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Information Literacy Research Skill Building: Evaluating Sources: The CRAAP Test

This guide contains information literacy instructional materials based on the ACRL Information Literacy Standards.

Evaluating Sources: The CRAAP Test

Currency

  • The timeliness of the information:
    1. When was the information published or posted?
    2. Does the time period that the information was published matter in relation to your topic?
    3. When was the information last revised? (online often found in the footer area)
    4. If reviewing a web source, are the links current or are they broken?

Relevance or Coverage

  • The importance of the information in relation to your topic:
    1. What is the depth of coverage? Is the information provided central to your topic or does the source just touch on your topic?
    2. Is the information unique?
    3. Who is the intended audience? Basically, is the information at the appropriate level for your research or does it target a different type of audience?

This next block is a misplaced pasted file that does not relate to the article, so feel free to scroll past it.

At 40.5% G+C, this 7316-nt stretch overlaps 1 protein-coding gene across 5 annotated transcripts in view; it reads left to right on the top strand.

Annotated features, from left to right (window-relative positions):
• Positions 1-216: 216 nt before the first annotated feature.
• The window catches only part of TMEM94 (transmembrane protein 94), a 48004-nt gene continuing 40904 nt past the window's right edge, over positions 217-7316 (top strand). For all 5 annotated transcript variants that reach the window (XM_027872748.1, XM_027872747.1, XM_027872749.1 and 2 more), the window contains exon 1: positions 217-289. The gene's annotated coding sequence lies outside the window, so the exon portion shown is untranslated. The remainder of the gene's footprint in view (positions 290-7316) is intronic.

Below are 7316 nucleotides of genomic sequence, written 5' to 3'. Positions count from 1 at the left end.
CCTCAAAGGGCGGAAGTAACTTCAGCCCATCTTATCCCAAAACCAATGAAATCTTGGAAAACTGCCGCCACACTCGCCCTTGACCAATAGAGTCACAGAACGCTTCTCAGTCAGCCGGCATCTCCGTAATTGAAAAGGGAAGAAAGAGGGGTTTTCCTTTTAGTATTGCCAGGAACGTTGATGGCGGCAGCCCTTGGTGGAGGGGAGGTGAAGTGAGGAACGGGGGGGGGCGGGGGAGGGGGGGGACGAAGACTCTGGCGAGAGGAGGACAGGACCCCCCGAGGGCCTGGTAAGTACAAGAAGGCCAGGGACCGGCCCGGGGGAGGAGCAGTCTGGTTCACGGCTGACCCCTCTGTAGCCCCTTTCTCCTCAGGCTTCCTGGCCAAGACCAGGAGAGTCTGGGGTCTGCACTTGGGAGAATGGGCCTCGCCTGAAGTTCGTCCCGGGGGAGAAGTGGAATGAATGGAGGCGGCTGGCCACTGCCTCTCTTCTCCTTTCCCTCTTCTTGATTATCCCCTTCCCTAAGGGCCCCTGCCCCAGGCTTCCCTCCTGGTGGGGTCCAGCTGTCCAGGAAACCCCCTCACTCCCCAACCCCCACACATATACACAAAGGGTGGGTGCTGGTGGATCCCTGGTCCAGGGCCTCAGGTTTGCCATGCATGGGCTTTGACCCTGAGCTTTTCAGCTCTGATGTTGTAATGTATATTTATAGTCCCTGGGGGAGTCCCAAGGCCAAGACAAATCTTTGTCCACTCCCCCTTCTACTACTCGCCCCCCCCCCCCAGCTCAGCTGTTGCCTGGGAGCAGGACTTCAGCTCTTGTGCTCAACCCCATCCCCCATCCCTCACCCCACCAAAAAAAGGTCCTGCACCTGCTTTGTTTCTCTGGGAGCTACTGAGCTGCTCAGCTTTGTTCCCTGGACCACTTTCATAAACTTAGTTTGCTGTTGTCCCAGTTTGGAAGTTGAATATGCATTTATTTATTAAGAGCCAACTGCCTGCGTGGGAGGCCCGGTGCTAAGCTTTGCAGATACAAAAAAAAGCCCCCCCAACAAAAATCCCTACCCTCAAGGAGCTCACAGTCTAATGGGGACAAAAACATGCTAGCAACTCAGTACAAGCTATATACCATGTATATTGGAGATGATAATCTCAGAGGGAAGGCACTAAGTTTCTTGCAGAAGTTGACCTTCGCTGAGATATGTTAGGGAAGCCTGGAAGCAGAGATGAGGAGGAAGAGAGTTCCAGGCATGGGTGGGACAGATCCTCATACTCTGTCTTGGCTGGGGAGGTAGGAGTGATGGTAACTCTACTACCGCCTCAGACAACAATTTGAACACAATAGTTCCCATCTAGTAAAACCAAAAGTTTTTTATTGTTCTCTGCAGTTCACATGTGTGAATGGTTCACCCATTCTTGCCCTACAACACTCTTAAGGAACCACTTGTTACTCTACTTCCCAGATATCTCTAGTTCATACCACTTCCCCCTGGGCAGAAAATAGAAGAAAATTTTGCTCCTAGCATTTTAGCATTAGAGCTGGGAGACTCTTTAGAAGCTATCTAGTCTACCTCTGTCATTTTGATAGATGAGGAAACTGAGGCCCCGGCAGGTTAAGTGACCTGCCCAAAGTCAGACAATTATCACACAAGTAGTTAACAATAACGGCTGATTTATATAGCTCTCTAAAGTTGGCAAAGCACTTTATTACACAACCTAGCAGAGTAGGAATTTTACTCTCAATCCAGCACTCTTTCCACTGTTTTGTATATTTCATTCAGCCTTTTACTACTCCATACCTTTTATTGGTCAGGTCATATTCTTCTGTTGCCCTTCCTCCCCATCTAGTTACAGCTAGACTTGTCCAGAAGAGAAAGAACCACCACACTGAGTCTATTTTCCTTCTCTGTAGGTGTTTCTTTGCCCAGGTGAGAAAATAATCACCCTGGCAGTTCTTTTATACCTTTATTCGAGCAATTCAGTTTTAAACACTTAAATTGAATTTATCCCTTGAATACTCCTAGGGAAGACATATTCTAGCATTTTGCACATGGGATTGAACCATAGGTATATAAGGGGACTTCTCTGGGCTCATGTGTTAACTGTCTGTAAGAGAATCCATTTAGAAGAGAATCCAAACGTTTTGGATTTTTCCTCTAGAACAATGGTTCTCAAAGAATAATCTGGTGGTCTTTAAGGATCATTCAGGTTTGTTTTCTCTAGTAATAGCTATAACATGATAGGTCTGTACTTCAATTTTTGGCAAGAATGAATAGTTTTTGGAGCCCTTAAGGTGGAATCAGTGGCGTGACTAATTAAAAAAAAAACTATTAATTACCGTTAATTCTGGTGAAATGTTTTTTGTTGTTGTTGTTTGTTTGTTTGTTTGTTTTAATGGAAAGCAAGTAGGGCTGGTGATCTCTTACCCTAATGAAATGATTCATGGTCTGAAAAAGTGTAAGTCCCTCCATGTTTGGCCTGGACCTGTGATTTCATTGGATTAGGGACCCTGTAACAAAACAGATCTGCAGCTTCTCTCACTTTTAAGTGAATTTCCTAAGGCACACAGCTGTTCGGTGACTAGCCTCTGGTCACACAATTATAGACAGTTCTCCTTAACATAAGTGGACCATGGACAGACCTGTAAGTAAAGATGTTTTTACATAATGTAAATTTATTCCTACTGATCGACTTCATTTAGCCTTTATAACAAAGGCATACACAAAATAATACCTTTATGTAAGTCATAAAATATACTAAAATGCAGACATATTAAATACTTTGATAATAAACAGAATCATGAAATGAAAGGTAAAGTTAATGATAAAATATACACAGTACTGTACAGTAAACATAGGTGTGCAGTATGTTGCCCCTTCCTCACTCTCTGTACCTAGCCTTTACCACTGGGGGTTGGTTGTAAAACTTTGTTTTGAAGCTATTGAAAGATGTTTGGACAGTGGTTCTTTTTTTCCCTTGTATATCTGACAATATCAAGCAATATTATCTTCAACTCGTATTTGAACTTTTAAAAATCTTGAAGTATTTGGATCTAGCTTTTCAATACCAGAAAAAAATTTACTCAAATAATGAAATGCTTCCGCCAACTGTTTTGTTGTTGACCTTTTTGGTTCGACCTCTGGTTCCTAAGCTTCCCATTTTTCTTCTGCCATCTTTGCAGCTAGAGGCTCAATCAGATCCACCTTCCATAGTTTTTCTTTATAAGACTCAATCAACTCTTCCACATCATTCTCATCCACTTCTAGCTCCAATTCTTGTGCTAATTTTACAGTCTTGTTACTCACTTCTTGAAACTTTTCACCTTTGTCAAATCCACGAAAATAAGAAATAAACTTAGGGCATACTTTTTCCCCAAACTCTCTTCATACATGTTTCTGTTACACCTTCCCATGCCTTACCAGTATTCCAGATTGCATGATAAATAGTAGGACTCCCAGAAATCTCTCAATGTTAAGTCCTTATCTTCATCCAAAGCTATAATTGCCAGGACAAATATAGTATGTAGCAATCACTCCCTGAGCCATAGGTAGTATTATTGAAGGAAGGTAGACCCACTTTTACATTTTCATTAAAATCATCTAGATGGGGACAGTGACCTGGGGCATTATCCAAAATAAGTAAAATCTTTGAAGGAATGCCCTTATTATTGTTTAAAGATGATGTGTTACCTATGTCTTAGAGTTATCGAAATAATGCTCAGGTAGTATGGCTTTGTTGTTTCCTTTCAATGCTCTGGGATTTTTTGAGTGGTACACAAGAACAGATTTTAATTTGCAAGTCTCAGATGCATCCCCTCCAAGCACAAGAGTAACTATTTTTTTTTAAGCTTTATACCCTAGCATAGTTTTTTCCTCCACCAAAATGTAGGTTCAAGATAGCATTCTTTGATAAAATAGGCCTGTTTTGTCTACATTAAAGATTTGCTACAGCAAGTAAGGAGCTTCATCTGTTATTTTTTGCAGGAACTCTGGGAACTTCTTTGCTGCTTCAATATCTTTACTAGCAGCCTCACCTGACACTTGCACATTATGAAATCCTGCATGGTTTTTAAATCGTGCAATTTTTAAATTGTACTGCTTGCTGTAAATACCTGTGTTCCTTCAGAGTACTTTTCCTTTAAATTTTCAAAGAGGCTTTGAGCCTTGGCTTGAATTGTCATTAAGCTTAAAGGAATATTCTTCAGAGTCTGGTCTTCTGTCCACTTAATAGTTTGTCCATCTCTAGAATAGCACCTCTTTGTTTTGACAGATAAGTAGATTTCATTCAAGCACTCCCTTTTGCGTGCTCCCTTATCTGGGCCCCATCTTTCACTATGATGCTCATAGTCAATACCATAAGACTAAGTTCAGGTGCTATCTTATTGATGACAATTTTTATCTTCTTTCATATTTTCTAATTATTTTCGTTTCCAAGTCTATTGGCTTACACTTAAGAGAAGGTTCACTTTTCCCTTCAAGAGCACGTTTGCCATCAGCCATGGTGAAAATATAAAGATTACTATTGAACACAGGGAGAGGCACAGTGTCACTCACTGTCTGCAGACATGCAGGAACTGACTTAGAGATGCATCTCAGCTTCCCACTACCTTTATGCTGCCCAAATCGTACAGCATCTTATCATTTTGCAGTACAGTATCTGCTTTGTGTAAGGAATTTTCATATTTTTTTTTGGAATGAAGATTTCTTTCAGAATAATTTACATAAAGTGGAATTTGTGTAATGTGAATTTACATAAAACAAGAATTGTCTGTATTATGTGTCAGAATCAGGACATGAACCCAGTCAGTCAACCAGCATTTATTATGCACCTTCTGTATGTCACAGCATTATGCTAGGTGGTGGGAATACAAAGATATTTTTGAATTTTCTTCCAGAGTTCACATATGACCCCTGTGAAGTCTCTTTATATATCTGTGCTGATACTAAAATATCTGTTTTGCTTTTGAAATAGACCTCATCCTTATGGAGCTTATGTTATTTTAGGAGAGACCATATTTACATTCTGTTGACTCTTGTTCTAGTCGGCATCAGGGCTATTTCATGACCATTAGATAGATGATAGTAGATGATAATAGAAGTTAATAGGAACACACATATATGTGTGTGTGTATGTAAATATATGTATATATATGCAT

4. Is better information available in another source?

Authority

  • Consider the source:
    1. Can you tell who wrote it? If the author is not identified who is the sponsor, publisher, or organization behind the information?
    2. Are the author’s credentials or organizational affiliations listed?
    3. Is contact information available?
    4. Is the source reputable?

Accuracy

  • The reliability, truthfulness, and correctness of the informational content:
    1. Where does the information presented come from? Are the sources listed?
    2. Are the sources reputable?
    3. Can you verify the information in other sources or from your own knowledge? Corroborate!
    4. Does the language or tone seem free of bias or ideologically based arguments?

Purpose or Objectivity

  • The reason the information exists:
    1. What is the purpose of the information? Inform? Teach? Sway opinion? Sell? Entertain?
    2. Can you determine possible bias? If you can are they clearly stated or do they become apparent through a close reading?
    3. Does the point of view appear objective?
    4. Does the site provide information or does it attempt to debunk other information? (Weighing positive evidence versus negative evidence)
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